A government commission has been formed to investigate the explosion on the Termez-Kurgan-Tyube rail line, "for the purposes of determining the reasons and conditions for the crime committed," according to Uzbekistan's state newspapers and the pro-government site gazeta.uz. There were no casualties according to official reports.
The explosion too place in the south of Surkhandarya region, near the Uzbek-Afghan border and not from from the border with Tajikistan.
The semi-official website uzmetronom.com, which often gets leaks from Uzbekistan's power ministries, says an official announcement of the explosion only appeared in the government and parliament newspapers today.
Uzmetronom.com didn't have much more to add to the official announcement, except that the Interior Ministry held an emergency session on the 17th and that their main version of events is that it was a terrorist act.
The Russian daily news service regnum.ru also waited two days to report the Russian Railways announcement of November 17 that tickets would not be sold from Galaba to Amuzang because the line was closed, and also that tickets on the Moscow-Kulyab line would not be sold for Amuzang and Kulyab because "the supports for the rail bridge had been destroyed."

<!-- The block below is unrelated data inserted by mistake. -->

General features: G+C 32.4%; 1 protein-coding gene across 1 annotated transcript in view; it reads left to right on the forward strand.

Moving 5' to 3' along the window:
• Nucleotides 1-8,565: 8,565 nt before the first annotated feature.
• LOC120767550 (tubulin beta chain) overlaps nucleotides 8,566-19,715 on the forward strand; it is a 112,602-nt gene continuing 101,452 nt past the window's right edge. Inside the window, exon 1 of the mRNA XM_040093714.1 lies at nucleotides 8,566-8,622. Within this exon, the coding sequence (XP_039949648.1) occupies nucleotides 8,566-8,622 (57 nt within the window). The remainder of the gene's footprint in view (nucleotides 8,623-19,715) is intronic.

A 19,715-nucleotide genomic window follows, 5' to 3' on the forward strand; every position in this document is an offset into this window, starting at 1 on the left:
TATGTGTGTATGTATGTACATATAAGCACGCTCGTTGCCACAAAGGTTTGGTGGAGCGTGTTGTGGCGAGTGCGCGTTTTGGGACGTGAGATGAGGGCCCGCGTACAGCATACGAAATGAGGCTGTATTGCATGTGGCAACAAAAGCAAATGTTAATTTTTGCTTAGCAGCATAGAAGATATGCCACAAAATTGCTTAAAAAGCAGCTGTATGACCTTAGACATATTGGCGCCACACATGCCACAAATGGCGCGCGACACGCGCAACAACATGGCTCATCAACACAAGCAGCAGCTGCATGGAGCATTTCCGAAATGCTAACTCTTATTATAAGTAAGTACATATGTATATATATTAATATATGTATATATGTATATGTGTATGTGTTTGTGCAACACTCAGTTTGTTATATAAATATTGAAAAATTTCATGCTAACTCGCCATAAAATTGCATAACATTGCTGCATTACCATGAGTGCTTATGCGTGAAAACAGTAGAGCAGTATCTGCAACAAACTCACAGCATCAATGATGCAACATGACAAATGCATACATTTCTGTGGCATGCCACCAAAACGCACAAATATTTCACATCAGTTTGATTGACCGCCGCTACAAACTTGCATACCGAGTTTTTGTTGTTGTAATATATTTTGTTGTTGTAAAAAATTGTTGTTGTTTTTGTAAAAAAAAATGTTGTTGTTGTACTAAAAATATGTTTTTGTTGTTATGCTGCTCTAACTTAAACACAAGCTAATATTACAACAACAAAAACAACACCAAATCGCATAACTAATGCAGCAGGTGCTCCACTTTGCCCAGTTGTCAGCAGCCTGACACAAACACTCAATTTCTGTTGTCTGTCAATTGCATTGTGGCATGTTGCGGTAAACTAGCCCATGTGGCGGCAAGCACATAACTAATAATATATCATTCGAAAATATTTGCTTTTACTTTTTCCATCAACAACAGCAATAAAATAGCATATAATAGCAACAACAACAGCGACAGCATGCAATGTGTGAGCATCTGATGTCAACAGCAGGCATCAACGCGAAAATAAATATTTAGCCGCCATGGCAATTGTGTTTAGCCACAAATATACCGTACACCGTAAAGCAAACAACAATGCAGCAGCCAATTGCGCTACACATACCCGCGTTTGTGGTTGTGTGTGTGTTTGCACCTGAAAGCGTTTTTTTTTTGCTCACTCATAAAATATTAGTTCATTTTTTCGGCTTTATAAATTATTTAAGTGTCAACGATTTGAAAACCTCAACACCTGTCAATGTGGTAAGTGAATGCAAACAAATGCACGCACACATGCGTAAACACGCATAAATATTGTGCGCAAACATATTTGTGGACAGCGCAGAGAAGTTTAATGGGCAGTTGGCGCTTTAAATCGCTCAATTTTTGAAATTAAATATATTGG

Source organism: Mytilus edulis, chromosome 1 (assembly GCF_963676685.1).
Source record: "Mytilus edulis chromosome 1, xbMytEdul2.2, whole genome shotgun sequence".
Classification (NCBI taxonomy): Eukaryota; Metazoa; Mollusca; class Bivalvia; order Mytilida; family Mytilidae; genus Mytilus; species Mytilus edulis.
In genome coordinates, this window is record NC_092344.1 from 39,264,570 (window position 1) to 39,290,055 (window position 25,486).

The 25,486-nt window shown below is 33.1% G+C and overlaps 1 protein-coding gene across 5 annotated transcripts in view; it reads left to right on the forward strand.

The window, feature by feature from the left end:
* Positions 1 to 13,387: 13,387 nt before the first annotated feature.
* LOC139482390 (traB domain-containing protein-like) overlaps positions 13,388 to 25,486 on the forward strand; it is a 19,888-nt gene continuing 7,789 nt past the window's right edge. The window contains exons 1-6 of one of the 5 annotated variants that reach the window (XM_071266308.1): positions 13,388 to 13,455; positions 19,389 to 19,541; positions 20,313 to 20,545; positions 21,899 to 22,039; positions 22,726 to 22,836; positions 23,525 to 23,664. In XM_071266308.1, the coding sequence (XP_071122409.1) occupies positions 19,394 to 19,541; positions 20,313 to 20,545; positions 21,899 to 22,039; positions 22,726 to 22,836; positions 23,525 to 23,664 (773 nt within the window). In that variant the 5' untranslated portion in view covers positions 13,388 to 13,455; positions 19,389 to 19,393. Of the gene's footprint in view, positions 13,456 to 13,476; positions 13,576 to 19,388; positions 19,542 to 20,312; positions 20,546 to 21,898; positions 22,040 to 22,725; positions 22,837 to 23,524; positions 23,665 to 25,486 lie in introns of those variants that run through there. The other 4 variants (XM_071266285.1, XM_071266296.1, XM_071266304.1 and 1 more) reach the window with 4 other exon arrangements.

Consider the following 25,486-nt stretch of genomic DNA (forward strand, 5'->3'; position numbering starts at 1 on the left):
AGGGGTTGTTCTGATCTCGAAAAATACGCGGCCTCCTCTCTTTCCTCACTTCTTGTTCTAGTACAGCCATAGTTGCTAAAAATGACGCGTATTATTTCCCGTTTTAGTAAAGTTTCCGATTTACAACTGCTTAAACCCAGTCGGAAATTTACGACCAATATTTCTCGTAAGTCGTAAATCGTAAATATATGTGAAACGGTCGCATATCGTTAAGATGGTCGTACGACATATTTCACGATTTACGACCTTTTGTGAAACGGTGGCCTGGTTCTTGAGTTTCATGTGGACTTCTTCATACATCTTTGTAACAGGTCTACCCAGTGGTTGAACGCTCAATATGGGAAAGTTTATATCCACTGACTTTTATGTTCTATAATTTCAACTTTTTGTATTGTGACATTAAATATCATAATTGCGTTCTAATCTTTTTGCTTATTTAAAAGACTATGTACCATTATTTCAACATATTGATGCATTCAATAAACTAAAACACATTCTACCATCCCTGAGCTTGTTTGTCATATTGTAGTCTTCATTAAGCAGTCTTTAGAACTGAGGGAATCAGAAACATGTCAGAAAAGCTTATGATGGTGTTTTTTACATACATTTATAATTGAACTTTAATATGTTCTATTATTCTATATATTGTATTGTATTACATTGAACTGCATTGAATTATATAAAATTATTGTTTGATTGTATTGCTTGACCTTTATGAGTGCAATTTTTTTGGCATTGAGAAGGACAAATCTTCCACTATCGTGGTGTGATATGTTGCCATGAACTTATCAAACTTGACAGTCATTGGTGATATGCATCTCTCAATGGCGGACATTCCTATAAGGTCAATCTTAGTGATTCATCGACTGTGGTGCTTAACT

An explosion on a railroad on the Uzbekistan-Afghanistan border was a "terrorist act," according to local media, via RIA Novosti (in Russian). The explosion apparently happened on the line between Termez, at the southern tip of Uzbekistan, and Kurgan-Tyube in Tajikistan, between the Galaba and Amuzang stations. I can't find either of those stations on any map, but the stretch of that route that's inside Uzbekistan is pretty short, and hugs the Amu Darya river, the border between Uzbekistan and Afghanistan. The explosion took place the night of November 17, there were no injuries and local authorities are investigating.
There is very little information about this so far, but there hasn't been a terror attack in Uzbekistan for several years. And the fact that it's so near to Termez, the hub of the U.S.'s Northern Distribution Network that carries military cargo through Central Asia to Afghanistan, has to have people worrying in Tashkent and the Pentagon. This line isn't the main line of NDN train traffic, which goes a more northerly route from Termez to Karshi, which would be an argument that it may not be NDN-related. Nonetheless, the location of the (alleged) attack is suggestive. Uzbekistan President Islam Karimov's number one fear is the rise of Islamist extremism in his country, and so if this does turn out to be NDN-related -- meaning that cooperation with the U.S. has brought terrorism back to Uzbekistan -- expect discussions between the U.S. and Uzbekistan over the NDN to get a lot more difficult.